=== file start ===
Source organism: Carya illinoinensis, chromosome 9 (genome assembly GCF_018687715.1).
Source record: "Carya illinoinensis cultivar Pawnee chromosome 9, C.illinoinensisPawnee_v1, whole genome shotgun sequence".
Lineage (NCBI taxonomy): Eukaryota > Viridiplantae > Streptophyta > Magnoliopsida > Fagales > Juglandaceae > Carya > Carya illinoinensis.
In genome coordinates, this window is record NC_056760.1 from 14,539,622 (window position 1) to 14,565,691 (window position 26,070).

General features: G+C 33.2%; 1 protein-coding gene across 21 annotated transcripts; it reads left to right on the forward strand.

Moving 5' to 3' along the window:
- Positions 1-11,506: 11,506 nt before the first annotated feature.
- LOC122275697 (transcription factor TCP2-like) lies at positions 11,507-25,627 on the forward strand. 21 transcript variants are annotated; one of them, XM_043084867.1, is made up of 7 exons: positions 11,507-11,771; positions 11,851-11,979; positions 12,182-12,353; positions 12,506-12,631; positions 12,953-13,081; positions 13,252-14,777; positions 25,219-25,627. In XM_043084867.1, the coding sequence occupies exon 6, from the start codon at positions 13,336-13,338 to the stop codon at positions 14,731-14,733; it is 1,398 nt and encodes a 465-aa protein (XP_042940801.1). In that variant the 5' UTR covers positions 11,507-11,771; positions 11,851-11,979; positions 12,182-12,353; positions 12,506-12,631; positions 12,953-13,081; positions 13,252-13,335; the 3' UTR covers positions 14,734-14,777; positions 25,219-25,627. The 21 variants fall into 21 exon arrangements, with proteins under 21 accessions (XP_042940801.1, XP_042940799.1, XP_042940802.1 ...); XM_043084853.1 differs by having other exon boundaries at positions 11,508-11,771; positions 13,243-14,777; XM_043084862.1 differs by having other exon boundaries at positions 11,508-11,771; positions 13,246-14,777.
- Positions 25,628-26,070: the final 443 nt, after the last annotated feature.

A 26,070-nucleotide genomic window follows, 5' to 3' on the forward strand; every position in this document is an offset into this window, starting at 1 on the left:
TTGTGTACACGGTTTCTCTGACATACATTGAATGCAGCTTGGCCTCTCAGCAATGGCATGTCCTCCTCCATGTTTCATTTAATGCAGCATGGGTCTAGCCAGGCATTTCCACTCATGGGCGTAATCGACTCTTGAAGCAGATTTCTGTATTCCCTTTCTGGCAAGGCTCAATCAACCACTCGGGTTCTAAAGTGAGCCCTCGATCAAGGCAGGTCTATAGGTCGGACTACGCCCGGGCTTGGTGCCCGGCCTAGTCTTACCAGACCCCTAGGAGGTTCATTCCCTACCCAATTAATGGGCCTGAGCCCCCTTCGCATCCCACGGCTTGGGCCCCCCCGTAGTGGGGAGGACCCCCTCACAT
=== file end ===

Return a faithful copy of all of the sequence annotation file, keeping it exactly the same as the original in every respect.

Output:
Source organism: Carya illinoinensis, chromosome 9 (genome assembly GCF_018687715.1).
Source record: "Carya illinoinensis cultivar Pawnee chromosome 9, C.illinoinensisPawnee_v1, whole genome shotgun sequence".
Lineage (NCBI taxonomy): Eukaryota > Viridiplantae > Streptophyta > Magnoliopsida > Fagales > Juglandaceae > Carya > Carya illinoinensis.
In genome coordinates, this window is record NC_056760.1 from 14,539,622 (window position 1) to 14,565,691 (window position 26,070).

General features: G+C 33.2%; 1 protein-coding gene across 21 annotated transcripts; it reads left to right on the forward strand.

Moving 5' to 3' along the window:
- Positions 1-11,506: 11,506 nt before the first annotated feature.
- LOC122275697 (transcription factor TCP2-like) lies at positions 11,507-25,627 on the forward strand. 21 transcript variants are annotated; one of them, XM_043084867.1, is made up of 7 exons: positions 11,507-11,771; positions 11,851-11,979; positions 12,182-12,353; positions 12,506-12,631; positions 12,953-13,081; positions 13,252-14,777; positions 25,219-25,627. In XM_043084867.1, the coding sequence occupies exon 6, from the start codon at positions 13,336-13,338 to the stop codon at positions 14,731-14,733; it is 1,398 nt and encodes a 465-aa protein (XP_042940801.1). In that variant the 5' UTR covers positions 11,507-11,771; positions 11,851-11,979; positions 12,182-12,353; positions 12,506-12,631; positions 12,953-13,081; positions 13,252-13,335; the 3' UTR covers positions 14,734-14,777; positions 25,219-25,627. The 21 variants fall into 21 exon arrangements, with proteins under 21 accessions (XP_042940801.1, XP_042940799.1, XP_042940802.1 ...); XM_043084853.1 differs by having other exon boundaries at positions 11,508-11,771; positions 13,243-14,777; XM_043084862.1 differs by having other exon boundaries at positions 11,508-11,771; positions 13,246-14,777.
- Positions 25,628-26,070: the final 443 nt, after the last annotated feature.

A 26,070-nucleotide genomic window follows, 5' to 3' on the forward strand; every position in this document is an offset into this window, starting at 1 on the left:
TTGTGTACACGGTTTCTCTGACATACATTGAATGCAGCTTGGCCTCTCAGCAATGGCATGTCCTCCTCCATGTTTCATTTAATGCAGCATGGGTCTAGCCAGGCATTTCCACTCATGGGCGTAATCGACTCTTGAAGCAGATTTCTGTATTCCCTTTCTGGCAAGGCTCAATCAACCACTCGGGTTCTAAAGTGAGCCCTCGATCAAGGCAGGTCTATAGGTCGGACTACGCCCGGGCTTGGTGCCCGGCCTAGTCTTACCAGACCCCTAGGAGGTTCATTCCCTACCCAATTAATGGGCCTGAGCCCCCTTCGCATCCCACGGCTTGGGCCCCCCCGTAGTGGGGAGGACCCCCTCACAT